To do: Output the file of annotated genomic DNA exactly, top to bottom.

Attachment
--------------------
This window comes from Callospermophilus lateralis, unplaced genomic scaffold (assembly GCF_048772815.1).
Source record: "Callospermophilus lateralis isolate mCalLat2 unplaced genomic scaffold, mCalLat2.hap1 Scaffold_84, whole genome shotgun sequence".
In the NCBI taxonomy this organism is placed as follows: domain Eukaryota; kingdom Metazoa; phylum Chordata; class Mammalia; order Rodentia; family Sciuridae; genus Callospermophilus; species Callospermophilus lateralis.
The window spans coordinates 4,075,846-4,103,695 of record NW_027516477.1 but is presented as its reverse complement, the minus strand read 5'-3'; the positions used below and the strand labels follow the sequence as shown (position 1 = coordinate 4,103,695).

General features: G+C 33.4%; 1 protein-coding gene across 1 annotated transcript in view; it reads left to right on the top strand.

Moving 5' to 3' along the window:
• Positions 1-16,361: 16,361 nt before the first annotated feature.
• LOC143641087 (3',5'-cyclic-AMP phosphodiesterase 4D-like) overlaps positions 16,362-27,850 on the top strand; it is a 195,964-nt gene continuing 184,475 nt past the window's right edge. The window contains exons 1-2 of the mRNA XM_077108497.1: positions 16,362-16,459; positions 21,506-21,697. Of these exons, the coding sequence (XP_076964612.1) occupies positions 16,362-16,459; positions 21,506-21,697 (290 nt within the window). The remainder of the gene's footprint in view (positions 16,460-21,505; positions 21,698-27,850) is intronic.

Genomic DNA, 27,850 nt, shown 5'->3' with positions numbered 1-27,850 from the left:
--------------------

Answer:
This window comes from Callospermophilus lateralis, unplaced genomic scaffold (assembly GCF_048772815.1).
Source record: "Callospermophilus lateralis isolate mCalLat2 unplaced genomic scaffold, mCalLat2.hap1 Scaffold_84, whole genome shotgun sequence".
In the NCBI taxonomy this organism is placed as follows: domain Eukaryota; kingdom Metazoa; phylum Chordata; class Mammalia; order Rodentia; family Sciuridae; genus Callospermophilus; species Callospermophilus lateralis.
The window spans coordinates 4,075,846-4,103,695 of record NW_027516477.1 but is presented as its reverse complement, the minus strand read 5'-3'; the positions used below and the strand labels follow the sequence as shown (position 1 = coordinate 4,103,695).

General features: G+C 33.4%; 1 protein-coding gene across 1 annotated transcript in view; it reads left to right on the top strand.

Moving 5' to 3' along the window:
• Positions 1-16,361: 16,361 nt before the first annotated feature.
• LOC143641087 (3',5'-cyclic-AMP phosphodiesterase 4D-like) overlaps positions 16,362-27,850 on the top strand; it is a 195,964-nt gene continuing 184,475 nt past the window's right edge. The window contains exons 1-2 of the mRNA XM_077108497.1: positions 16,362-16,459; positions 21,506-21,697. Of these exons, the coding sequence (XP_076964612.1) occupies positions 16,362-16,459; positions 21,506-21,697 (290 nt within the window). The remainder of the gene's footprint in view (positions 16,460-21,505; positions 21,698-27,850) is intronic.

Genomic DNA, 27,850 nt, shown 5'->3' with positions numbered 1-27,850 from the left: